The Skink was a Canadian designed tank on a Sherman chassis during the Second World War, equipped with four 20 mm autocannons for use against low-flying aircraft. With a fire rate of 1,850 rounds per minute, it was soon found to have an overwhelming amount of firepower that was extremely effective against ground targets. While still in development it was put to the test in Europe, where it proved itself as a deadly weapon.
It was not without it flaws though, as while the Skink was very reliable, its ammunition was troublesome and the turret actually let in an alarming amount of metal fragments through gaps in its armor. Still, it worked well and troops were very fond of it.
In the end though it was its task of shooting down aircraft became its own enemy, as by the time it was ready the Luftwaffe was virtually wiped out, and an anti-aircraft tank was no longer required.
In early 1943 a Canadian committee laid out official requirements for a self-propelled anti-aircraft vehicle. It would provide cover for armored columns and other units against close air attacks. This vehicle was required to carry four 20 mm autocannons, have sufficient armor to defend against aerial attack, carry 600 rounds of ammunition and be capable of following targets travelling at up to 350 mph. This was not an easy set of requirements to meet, especially for a nation with rather minimal experience in designing armored vehicles.
In fact, no manufacturers produced any proposals, so the Canadian military had to do it themselves. The resulting vehicle was named Skink, after the species of lizard.
A design was soon drawn up which featured four Hispano-Suiza 20 mm cannons in a welded turret, fitted to the hull of the Grizzly (a Canadian-built version of the M4A1 Sherman). The advantage of using a tank hull for a mobile anti-aircraft gun is that it can keep up with the tanks it is supporting, and it can go through the same terrain they can.
By September 1943 a wooden mock-up of this turret had been built by the Waterloo Manufacturing Company, and the design was considered promising enough for a steel turret to be ordered.
This was completed in December 1943, but its welded construction quickly proved to be difficult to make.
As a result, development switched to a cast turret instead. Dominion Foundries of Hamilton were contracted to produce a cast turret of a similar shape to the previous welded design. Once again though problems were encountered, as it proved difficult to properly balance a cast turret that rotated this fast. Eventually though this issue was resolved and the project would feature a cast turret from then on.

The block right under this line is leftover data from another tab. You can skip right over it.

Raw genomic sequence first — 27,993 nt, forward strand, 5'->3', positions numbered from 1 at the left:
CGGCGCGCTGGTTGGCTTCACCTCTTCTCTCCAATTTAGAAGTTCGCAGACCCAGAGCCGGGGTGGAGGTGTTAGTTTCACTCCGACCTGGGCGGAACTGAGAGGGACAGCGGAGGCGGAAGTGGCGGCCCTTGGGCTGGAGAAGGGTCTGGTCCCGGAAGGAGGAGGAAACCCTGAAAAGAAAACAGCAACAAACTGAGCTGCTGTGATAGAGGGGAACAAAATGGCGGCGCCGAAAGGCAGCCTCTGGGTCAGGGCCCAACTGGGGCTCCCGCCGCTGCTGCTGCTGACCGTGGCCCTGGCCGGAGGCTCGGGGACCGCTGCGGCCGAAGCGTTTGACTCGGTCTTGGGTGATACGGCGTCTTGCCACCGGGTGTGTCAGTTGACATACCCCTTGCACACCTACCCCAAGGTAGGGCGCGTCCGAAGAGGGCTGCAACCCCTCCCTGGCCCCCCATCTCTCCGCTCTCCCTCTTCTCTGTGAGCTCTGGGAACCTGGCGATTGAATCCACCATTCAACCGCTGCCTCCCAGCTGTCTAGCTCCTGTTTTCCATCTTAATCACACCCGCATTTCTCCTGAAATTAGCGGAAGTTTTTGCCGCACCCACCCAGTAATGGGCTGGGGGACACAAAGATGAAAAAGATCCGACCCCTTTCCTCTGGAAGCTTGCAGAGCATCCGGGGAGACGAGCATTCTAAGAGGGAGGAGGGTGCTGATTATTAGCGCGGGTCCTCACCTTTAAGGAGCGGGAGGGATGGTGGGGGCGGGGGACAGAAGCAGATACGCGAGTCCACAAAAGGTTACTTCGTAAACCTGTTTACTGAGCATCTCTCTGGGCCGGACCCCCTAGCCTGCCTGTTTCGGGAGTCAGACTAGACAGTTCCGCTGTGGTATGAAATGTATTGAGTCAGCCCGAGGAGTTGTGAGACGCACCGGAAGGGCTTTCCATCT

The tank fulfilled the requirements asked of it and briefly entered production at the beginning of 1944, however the project would suffer yet another setback when forces in Europe declared that they would no longer use the Hispano-Suiza 20 mm guns, as ammunition for this type was prioritised for aircraft.
20 mm Polsten cannons were used instead of the Hispano-Suiza guns, requiring the turret to once again be redesigned to accept these new weapons. A Canadian report from 1945 says that the change in main armament “invalidated much previous design work”. While the potential for this change was apparently known, and the tank was at least somewhat designed with this expectation in mind, it still caused major problems for the project.
The Hispano-Suiza weapons were fed by 60-round magazines with 200 round feeds planned, but the Polsten guns were only able to receive 30-round magazines. Despite the smaller magazines, the upper guns still had to be tilted sideways by 40 degrees to make room.
Attempts were made to develop a belt-fed system for the guns, which would have enabled a much longer times between reloads, but this pursuit ended in failure and was cancelled in July 1944. The 30 round magazines would have to do.
The Skink AA Tank
Many are likely itching that we keep referring to this tank as… well… a tank, as it should be classified as a self-propelled anti-aircraft gun (SPAAG). However, the Skink is only referred to as a tank in original reports and documentation. Its full designation was 20-mm, Quad, AA, Tank “Skink”.
It used the M4A1 Grizzly as its basis, a tank powered by the 400 hp R-975 radial and constructed with a cast hull. The Skink’s turret is, of course, the most significant aspect of the tank.
Its shape is similar to that of the standard Sherman 75 mm gun turret, but the front is a unique shape designed around the four 20 mm Polsten cannons. Its armor was 57 mm (2 1/4 inches) at the thickest on the front, 50 mm on the sides (2 inches) and 38 mm (1 1/2 inches) on the rear – similar to a standard Sherman turret.
Protruding from the front of the turret was the guns, each mounted in their own mantlet. Three crew were in the turret, with the commander and loader/radio operator both sitting at the back, and the gunner sitting in the center of the turret. Each crew member had their own hatch with a Vickers-type periscope.
The gunner’s hatch was directly above him, in the center-portion of the turret. While he could fire the weapons buttoned up, to accurately target aircraft he had to operate with his hatch open, leaving him vulnerable.
Aiming was done with a US Navy Mark IX reflector sight. This was quite a basic piece of a equipment, with a single bulb illuminating a pipper in the sight. The gunner aimed the turret with grips on a control column. The turret was hydraulically powered, with the hydraulic pumps driven by an electric motor, and had 360 degrees of rotation and -5 to 80 degrees of elevation.
This powerful system was able to rotate the Skink’s turret an impressive 10 times per minute – a single rotation would take just 6 seconds, twice as fast as a standard Sherman’s turret.